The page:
Purgatory for Protestants?

No. The books were removed at his insistence. In recent years, Bible publishers have put the books you refer to as the Apocrypha back in together in the back of the Bible.

It might interest you to know that Martin Luther also wanted the books of James (which contradicted his “faith alone” belief), Hebrews, Jude, and Revelation removed.

Respectfully, I don’t care what’s in Luther’s version of the Bible. I’m talking about Protestant Bibles like the KJV.

Our Lord came to Sister Faustina imploring her to profess his Mercy. He told her to tell the world of his infinite Mercy. This Mercy will not fail us on Earth nor in purgatory. Those who seek God find God. In my own experience, Christ has used my pain to shape my faith and to strengthen my relationship with God. He has shown Mercy every step of the way. Love is merciful. Even in my tiny love I am capable of Mercy. Therefore, God’s mercy is promised and infinite. There are those who reject God. If someone is in relationship with Christ on a daily basis, this is not rejection. It may only be a beginning and purgatory maybe a time, whether for a minute or a thousand years, when we finish the work. I believe that it will be both painful and joyful as we experience the freedom of giving up sin and becoming more like Christ. At least that has been my experience here. Growth can be painful. But once it is attained, past issues dissolve and chains break. Do not be afraid!

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Purgatory is a second chance.

Wrong. I take it you aren’t Catholic. If you were, you would realize that Purgatory isn’t a second chance by any stretch of the imagination.

When Catholics go to Confession and are given Absolution, we still have to make restitution or reparation for the wrongs we committed against others. If we die before we can do that or before we’ve finished doing that, we go to Purgatory and are there until God says we’re finished. Then we go to be with Him.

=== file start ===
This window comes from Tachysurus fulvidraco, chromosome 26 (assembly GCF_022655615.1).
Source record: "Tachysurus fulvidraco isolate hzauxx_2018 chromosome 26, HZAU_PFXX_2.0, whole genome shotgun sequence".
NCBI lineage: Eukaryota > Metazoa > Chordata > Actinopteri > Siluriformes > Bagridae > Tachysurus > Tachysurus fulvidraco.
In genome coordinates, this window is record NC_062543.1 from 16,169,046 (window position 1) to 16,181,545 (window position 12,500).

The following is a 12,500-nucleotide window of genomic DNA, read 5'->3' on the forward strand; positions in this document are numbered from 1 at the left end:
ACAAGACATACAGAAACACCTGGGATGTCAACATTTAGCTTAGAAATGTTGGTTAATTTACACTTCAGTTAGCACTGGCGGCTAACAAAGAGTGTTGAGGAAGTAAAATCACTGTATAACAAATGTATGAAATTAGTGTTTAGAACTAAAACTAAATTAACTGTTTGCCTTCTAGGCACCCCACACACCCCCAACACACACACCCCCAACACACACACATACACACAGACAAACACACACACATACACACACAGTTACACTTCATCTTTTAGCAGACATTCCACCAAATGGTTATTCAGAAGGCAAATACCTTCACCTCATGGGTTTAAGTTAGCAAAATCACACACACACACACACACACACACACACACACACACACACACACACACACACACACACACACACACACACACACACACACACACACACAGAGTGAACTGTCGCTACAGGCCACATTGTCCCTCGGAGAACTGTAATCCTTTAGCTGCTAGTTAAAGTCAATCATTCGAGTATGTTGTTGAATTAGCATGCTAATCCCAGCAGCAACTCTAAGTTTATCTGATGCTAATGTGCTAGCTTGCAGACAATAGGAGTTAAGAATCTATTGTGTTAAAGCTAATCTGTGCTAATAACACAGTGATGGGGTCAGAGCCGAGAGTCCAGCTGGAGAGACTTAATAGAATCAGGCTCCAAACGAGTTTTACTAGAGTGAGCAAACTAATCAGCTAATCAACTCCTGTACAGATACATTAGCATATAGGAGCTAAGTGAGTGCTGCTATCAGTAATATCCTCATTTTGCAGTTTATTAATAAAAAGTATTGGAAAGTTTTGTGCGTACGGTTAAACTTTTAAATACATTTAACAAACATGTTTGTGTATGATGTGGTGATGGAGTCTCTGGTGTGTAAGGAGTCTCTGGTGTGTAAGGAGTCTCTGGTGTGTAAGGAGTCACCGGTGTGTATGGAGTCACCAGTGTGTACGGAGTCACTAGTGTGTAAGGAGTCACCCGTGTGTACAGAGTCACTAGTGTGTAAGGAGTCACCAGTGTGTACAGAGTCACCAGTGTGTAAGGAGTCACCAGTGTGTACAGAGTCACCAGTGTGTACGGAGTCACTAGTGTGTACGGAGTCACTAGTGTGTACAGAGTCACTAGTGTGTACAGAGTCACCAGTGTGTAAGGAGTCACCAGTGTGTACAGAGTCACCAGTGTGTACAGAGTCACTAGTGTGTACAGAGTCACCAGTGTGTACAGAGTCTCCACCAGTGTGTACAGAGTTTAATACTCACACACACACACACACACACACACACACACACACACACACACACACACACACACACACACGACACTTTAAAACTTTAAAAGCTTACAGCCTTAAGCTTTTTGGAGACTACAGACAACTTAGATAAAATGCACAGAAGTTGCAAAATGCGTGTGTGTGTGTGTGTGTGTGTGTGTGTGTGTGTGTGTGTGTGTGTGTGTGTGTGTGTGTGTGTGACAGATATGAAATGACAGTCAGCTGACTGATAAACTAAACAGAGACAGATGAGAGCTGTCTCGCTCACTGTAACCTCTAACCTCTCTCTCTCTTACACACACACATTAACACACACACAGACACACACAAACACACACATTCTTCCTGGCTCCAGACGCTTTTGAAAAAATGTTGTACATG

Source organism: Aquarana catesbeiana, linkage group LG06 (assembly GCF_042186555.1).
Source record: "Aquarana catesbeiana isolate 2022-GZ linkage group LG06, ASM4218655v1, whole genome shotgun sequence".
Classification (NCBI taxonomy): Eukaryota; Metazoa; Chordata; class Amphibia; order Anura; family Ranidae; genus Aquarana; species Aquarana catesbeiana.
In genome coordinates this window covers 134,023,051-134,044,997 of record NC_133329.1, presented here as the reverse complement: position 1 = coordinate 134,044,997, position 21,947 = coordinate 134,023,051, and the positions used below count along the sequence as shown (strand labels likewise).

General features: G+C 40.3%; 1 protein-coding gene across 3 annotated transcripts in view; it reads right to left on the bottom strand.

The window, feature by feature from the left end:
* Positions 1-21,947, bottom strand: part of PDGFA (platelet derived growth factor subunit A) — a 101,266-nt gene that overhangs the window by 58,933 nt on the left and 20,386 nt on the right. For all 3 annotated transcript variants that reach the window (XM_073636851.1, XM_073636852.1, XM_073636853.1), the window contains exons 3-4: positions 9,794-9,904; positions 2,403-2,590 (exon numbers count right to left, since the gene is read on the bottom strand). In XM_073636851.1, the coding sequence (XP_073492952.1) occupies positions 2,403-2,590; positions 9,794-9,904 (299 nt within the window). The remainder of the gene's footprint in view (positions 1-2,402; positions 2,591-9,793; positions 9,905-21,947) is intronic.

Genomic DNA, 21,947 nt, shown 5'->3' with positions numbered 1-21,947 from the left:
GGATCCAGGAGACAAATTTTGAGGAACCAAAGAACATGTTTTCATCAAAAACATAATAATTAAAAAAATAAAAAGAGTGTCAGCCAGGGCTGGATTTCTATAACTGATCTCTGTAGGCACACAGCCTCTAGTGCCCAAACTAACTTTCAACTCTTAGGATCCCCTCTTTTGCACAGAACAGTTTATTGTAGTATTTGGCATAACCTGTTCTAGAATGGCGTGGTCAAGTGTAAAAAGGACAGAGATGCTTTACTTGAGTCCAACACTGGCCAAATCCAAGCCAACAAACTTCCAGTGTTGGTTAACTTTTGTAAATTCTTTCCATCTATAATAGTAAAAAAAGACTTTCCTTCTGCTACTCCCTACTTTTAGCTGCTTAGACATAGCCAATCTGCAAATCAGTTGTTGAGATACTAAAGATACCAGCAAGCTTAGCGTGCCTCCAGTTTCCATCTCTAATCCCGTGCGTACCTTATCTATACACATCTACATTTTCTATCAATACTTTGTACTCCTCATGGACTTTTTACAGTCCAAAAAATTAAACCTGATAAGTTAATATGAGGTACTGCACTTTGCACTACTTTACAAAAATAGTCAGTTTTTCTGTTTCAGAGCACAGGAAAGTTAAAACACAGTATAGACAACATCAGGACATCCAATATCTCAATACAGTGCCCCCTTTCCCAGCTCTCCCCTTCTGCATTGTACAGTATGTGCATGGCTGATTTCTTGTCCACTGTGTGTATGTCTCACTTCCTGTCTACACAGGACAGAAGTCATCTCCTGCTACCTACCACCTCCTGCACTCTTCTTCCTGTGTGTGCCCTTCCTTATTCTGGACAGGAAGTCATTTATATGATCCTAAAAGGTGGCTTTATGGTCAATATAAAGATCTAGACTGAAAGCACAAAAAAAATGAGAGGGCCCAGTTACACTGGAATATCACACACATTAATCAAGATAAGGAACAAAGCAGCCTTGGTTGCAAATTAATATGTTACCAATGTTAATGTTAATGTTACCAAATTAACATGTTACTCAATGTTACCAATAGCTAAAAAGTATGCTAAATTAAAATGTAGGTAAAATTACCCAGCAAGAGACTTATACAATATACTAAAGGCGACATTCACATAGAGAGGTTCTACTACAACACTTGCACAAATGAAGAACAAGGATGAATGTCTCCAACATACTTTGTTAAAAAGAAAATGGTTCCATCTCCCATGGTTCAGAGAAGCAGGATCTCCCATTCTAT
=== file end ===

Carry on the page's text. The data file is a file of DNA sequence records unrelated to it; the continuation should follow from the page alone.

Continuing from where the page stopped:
Consider Purgatory the Refiner’s Fire. There is pain and suffering. But in the end, we are as He wants us and we are then allowed into Heaven, our home for eternity.

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Were it not for purgatory, many people would go straight to hell. It may be painful, but it is a a way to heaven. If I am not prepared for heaven when I die, purgatory will make me ready. For this I am grateful. Just as in this life, growth towards God means death to my Flesh and is painful.

I expect purgatory to be a necessary suffering as well and I expect God to remain his merciful self. This is well within the Catholic teachings on purgatory. Asking me if I’m Catholic is a diversion from the statement. It’s insulting to imply that because I have a different view I could not possibly be Catholic.

Without purgatory, the only option is hell. I consider that a second chance. I cannot warrant merit there but God has not discarded me and and there is the promise of salvation. If I’m in purgatory then I failed in this life. If that isn’t a second chance, I don’t know what it is. If you want me to believe that God punishes rather than corrects, I would suggest more prayer. I am a sinner and he has shown me mercy. He has shown me that threw him my suffering has meaning. God does not change and Purgatory will serve the same purpose. It will make me useful to him and I trust that wisdom. If I am not willing to endure the pain then I am not worthy of the Kingdom.